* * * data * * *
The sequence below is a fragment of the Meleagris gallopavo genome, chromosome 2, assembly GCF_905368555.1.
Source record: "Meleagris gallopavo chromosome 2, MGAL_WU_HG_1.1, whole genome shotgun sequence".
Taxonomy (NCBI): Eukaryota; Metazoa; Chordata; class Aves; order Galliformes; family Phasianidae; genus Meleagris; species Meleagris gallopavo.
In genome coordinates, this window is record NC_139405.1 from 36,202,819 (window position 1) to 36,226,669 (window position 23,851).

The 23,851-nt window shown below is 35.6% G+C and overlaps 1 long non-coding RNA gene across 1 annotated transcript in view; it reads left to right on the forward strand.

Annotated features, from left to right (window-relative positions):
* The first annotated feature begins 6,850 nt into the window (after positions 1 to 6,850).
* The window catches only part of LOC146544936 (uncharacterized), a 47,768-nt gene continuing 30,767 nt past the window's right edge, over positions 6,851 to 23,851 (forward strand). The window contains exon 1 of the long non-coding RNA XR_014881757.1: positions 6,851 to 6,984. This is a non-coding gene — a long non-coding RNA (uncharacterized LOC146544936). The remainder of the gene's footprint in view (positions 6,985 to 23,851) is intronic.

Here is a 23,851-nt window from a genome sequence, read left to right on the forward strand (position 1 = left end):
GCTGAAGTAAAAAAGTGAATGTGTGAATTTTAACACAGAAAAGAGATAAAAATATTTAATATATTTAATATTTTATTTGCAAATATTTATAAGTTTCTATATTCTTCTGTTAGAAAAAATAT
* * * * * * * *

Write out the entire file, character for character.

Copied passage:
The sequence below is a fragment of the Meleagris gallopavo genome, chromosome 2, assembly GCF_905368555.1.
Source record: "Meleagris gallopavo chromosome 2, MGAL_WU_HG_1.1, whole genome shotgun sequence".
Taxonomy (NCBI): Eukaryota; Metazoa; Chordata; class Aves; order Galliformes; family Phasianidae; genus Meleagris; species Meleagris gallopavo.
In genome coordinates, this window is record NC_139405.1 from 36,202,819 (window position 1) to 36,226,669 (window position 23,851).

The 23,851-nt window shown below is 35.6% G+C and overlaps 1 long non-coding RNA gene across 1 annotated transcript in view; it reads left to right on the forward strand.

Annotated features, from left to right (window-relative positions):
* The first annotated feature begins 6,850 nt into the window (after positions 1 to 6,850).
* The window catches only part of LOC146544936 (uncharacterized), a 47,768-nt gene continuing 30,767 nt past the window's right edge, over positions 6,851 to 23,851 (forward strand). The window contains exon 1 of the long non-coding RNA XR_014881757.1: positions 6,851 to 6,984. This is a non-coding gene — a long non-coding RNA (uncharacterized LOC146544936). The remainder of the gene's footprint in view (positions 6,985 to 23,851) is intronic.

Here is a 23,851-nt window from a genome sequence, read left to right on the forward strand (position 1 = left end):
GCTGAAGTAAAAAAGTGAATGTGTGAATTTTAACACAGAAAAGAGATAAAAATATTTAATATATTTAATATTTTATTTGCAAATATTTATAAGTTTCTATATTCTTCTGTTAGAAAAAATAT